My main area of research is development economics with a focus on micro-level institutions. Some of my work focuses on the role of gender. Recent projects include studies of rural governments and credit cooperative in India and missing women in developing countries. I am currently collecting data in rural Maharashtra, India with the aim to understand some implications of the new UID government initiative.
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(with Debraj Ray)
Forthcoming, Journal of the European Economic Association.
That unmarried individuals die at a faster rate than married individuals at all ages is well documented. Unmarried women in developing countries face particularly severe vulnerabilities, so that excess mortality faced by the unmarried is more extreme for women in these regions compared to developed countries. We provide systematic estimates of the excess female mortality faced by older unmarried women in developing regions. We place these estimates in the context of the missing women phenomenon. There are approximately 1.5 million missing women between the ages of 30 and 60 years old each year. We find that 35% of these missing women of adult age can be attributed to not being married. These estimates vary by region. India has the largest proportion of missing adult women who are without a husband, followed by the countries in East Africa. By contrast, China has almost no missing unmarried women. We show that 70% of missing unmarried women are of reproductive age and that it is the relatively high mortality rates of these young unmarried women (compared to their married counterparts) that drive this phenomenon.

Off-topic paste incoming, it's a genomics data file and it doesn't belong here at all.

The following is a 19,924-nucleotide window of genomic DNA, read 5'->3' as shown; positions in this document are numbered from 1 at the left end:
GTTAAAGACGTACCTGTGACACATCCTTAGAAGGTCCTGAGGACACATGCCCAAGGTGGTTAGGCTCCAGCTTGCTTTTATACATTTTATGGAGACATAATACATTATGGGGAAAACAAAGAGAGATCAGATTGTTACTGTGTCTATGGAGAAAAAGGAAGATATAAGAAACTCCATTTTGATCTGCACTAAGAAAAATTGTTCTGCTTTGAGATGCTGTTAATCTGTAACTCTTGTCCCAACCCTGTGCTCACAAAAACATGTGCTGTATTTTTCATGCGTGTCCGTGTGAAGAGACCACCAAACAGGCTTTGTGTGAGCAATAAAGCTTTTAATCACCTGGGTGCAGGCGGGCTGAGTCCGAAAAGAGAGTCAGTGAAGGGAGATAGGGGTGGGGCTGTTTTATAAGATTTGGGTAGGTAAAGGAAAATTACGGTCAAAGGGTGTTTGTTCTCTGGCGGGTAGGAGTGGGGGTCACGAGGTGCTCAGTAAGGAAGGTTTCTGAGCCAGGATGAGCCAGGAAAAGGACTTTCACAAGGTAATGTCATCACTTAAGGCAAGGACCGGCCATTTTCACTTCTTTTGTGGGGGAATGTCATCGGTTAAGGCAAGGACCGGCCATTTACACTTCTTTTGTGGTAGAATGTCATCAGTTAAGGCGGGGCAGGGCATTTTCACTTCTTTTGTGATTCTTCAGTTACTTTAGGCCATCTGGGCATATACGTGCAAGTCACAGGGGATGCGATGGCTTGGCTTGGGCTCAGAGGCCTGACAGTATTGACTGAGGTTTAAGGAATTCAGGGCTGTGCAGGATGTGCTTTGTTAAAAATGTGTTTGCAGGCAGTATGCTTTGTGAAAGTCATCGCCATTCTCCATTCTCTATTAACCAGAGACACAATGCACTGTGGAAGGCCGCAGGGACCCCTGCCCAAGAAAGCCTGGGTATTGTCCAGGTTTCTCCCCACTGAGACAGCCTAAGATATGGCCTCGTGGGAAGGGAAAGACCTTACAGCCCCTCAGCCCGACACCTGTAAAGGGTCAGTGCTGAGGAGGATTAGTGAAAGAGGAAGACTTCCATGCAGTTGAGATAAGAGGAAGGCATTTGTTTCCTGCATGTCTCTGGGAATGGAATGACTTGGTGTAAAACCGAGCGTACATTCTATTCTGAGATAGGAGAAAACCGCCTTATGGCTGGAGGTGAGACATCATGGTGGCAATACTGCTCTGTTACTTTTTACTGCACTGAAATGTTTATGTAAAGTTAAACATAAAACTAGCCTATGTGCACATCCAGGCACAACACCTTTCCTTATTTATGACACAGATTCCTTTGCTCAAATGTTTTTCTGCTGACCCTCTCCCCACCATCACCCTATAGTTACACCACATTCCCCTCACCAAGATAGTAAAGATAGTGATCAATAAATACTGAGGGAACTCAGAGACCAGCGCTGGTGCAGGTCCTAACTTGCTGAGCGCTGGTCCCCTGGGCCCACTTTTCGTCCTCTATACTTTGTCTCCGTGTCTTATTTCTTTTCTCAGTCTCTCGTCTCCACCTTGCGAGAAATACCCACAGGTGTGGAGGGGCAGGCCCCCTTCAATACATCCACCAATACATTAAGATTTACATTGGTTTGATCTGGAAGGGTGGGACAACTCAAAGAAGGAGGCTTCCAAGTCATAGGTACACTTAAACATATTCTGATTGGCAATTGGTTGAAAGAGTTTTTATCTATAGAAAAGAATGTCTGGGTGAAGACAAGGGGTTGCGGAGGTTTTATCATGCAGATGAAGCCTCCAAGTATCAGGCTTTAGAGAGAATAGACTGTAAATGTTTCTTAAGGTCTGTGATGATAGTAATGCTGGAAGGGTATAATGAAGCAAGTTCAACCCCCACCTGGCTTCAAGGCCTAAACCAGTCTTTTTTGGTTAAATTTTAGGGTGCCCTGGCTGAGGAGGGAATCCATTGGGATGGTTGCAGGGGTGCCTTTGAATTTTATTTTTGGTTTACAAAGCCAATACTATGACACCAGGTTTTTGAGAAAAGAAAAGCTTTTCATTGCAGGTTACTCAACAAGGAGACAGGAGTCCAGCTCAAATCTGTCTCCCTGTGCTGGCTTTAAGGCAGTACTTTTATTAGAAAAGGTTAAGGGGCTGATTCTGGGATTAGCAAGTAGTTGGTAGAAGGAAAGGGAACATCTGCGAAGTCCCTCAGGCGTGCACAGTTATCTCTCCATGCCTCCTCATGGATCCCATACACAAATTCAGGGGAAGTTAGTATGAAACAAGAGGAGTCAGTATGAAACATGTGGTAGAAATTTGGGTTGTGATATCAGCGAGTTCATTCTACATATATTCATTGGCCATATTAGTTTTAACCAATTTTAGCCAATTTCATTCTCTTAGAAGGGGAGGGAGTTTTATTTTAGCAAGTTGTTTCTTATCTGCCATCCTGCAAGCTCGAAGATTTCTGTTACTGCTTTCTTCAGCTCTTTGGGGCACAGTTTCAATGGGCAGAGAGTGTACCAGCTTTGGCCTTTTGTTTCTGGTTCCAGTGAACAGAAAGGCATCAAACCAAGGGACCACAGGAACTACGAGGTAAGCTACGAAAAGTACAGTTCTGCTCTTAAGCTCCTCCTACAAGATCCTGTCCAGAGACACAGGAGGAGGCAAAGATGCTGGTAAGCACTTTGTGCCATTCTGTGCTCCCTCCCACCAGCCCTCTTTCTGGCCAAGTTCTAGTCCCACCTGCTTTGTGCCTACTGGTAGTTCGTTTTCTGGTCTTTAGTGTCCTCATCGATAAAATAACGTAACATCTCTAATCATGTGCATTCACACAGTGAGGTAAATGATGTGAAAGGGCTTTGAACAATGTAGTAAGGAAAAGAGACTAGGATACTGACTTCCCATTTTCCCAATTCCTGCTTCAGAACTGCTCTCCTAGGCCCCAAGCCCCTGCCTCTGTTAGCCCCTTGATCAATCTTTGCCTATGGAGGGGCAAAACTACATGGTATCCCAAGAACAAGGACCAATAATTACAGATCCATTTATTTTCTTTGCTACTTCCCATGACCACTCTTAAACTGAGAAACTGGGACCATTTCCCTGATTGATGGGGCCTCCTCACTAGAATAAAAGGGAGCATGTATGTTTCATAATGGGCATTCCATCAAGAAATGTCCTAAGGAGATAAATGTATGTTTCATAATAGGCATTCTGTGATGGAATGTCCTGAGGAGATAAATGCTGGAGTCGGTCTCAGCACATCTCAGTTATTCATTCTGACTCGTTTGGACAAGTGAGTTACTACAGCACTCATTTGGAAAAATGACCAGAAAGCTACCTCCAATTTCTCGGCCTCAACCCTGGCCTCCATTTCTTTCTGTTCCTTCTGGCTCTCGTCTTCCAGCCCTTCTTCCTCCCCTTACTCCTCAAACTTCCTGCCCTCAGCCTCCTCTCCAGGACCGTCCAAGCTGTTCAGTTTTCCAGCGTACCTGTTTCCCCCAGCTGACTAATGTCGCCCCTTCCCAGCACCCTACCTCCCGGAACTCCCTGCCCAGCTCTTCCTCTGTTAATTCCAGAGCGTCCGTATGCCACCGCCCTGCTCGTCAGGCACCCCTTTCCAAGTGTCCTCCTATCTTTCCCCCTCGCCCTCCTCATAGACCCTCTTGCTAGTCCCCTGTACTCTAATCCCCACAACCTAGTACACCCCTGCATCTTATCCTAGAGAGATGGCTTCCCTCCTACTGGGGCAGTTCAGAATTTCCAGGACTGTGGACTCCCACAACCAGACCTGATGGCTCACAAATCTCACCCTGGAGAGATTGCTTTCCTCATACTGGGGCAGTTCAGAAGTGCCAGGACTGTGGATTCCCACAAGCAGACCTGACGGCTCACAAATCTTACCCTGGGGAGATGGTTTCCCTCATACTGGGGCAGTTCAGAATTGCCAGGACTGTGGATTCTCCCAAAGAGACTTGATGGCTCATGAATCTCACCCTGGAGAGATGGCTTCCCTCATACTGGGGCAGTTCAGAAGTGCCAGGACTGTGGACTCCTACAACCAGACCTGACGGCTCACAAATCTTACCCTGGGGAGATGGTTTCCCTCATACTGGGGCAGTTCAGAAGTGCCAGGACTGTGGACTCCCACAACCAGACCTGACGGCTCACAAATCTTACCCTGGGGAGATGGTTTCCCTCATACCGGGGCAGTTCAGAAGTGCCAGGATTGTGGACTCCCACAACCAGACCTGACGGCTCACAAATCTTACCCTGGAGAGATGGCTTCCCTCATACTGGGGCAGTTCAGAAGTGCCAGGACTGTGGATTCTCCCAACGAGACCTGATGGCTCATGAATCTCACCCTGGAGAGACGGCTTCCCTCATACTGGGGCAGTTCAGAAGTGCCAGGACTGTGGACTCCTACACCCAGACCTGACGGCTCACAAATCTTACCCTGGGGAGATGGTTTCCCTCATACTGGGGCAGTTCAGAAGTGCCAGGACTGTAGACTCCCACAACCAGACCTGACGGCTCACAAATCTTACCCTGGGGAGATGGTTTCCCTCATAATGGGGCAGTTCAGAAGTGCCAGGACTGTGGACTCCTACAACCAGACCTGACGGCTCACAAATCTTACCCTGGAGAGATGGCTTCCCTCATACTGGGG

More than half of all people living with HIV are women and 80% of all HIV positive women in the world live in Sub-Saharan Africa. This paper demonstrates that the legal origins of these formerly colonized countries significantly determines current day female HIV rates. In particular, female HIV rates are significantly higher in common law Sub-Saharan African countries compared to civil law ones. This paper explains this relationship by focusing on differences in female property rights under the two codes of law. In Sub-Saharan Africa common law is associated with weaker female marital property laws. As a result, women in these common law countries have lower bargaining power within the household and are less able to negotiate safe sex practices and are thus more vulnerable to HIV, compared to their civil law counterparts. Exploiting the fact that some ethnic groups in Sub-Saharan Africa cross country borders with different legal systems, we are able to include ethnicity fixed effects into a regression discontinuity approach. This allows us to control for a large set of cultural, geographical, and environmental factors that could be confounding the estimates. The results of this paper are consistent with gender inequality (the ‘feminization of AIDS’) explaining much of its prevalence in Sub-Saharan Africa.
(with Patrick Francois, Ashok Kotwal and Ashwini Kulkarni)
Economic and Political Weekly, December 17, 2016, Vol. LI, No. 51, p. 14-16.